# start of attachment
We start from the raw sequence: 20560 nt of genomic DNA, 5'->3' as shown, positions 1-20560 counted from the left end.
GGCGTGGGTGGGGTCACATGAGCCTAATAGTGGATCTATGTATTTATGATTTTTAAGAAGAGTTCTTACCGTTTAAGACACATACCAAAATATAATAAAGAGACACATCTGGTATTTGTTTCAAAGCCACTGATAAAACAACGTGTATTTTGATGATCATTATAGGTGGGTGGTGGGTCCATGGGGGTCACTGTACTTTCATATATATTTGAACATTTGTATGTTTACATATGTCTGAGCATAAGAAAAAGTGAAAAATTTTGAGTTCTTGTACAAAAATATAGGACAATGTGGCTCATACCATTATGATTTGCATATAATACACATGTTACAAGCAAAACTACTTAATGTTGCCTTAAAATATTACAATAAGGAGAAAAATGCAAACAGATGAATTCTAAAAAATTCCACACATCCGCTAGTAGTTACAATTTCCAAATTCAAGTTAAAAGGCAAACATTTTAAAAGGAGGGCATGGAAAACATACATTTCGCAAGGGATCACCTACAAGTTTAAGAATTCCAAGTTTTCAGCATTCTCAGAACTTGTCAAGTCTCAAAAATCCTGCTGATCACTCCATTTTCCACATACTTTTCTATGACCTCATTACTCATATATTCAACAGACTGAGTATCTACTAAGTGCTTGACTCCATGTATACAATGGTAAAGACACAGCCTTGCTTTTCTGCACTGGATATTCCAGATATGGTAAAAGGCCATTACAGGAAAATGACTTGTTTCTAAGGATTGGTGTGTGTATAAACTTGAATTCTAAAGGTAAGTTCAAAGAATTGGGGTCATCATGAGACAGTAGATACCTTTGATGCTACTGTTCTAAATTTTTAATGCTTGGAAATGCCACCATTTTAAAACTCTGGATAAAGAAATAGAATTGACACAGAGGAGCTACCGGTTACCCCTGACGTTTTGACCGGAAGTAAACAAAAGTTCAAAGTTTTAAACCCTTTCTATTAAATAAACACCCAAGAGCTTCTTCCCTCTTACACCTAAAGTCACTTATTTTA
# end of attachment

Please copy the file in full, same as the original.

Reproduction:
We start from the raw sequence: 20560 nt of genomic DNA, 5'->3' as shown, positions 1-20560 counted from the left end.
GGCGTGGGTGGGGTCACATGAGCCTAATAGTGGATCTATGTATTTATGATTTTTAAGAAGAGTTCTTACCGTTTAAGACACATACCAAAATATAATAAAGAGACACATCTGGTATTTGTTTCAAAGCCACTGATAAAACAACGTGTATTTTGATGATCATTATAGGTGGGTGGTGGGTCCATGGGGGTCACTGTACTTTCATATATATTTGAACATTTGTATGTTTACATATGTCTGAGCATAAGAAAAAGTGAAAAATTTTGAGTTCTTGTACAAAAATATAGGACAATGTGGCTCATACCATTATGATTTGCATATAATACACATGTTACAAGCAAAACTACTTAATGTTGCCTTAAAATATTACAATAAGGAGAAAAATGCAAACAGATGAATTCTAAAAAATTCCACACATCCGCTAGTAGTTACAATTTCCAAATTCAAGTTAAAAGGCAAACATTTTAAAAGGAGGGCATGGAAAACATACATTTCGCAAGGGATCACCTACAAGTTTAAGAATTCCAAGTTTTCAGCATTCTCAGAACTTGTCAAGTCTCAAAAATCCTGCTGATCACTCCATTTTCCACATACTTTTCTATGACCTCATTACTCATATATTCAACAGACTGAGTATCTACTAAGTGCTTGACTCCATGTATACAATGGTAAAGACACAGCCTTGCTTTTCTGCACTGGATATTCCAGATATGGTAAAAGGCCATTACAGGAAAATGACTTGTTTCTAAGGATTGGTGTGTGTATAAACTTGAATTCTAAAGGTAAGTTCAAAGAATTGGGGTCATCATGAGACAGTAGATACCTTTGATGCTACTGTTCTAAATTTTTAATGCTTGGAAATGCCACCATTTTAAAACTCTGGATAAAGAAATAGAATTGACACAGAGGAGCTACCGGTTACCCCTGACGTTTTGACCGGAAGTAAACAAAAGTTCAAAGTTTTAAACCCTTTCTATTAAATAAACACCCAAGAGCTTCTTCCCTCTTACACCTAAAGTCACTTATTTTA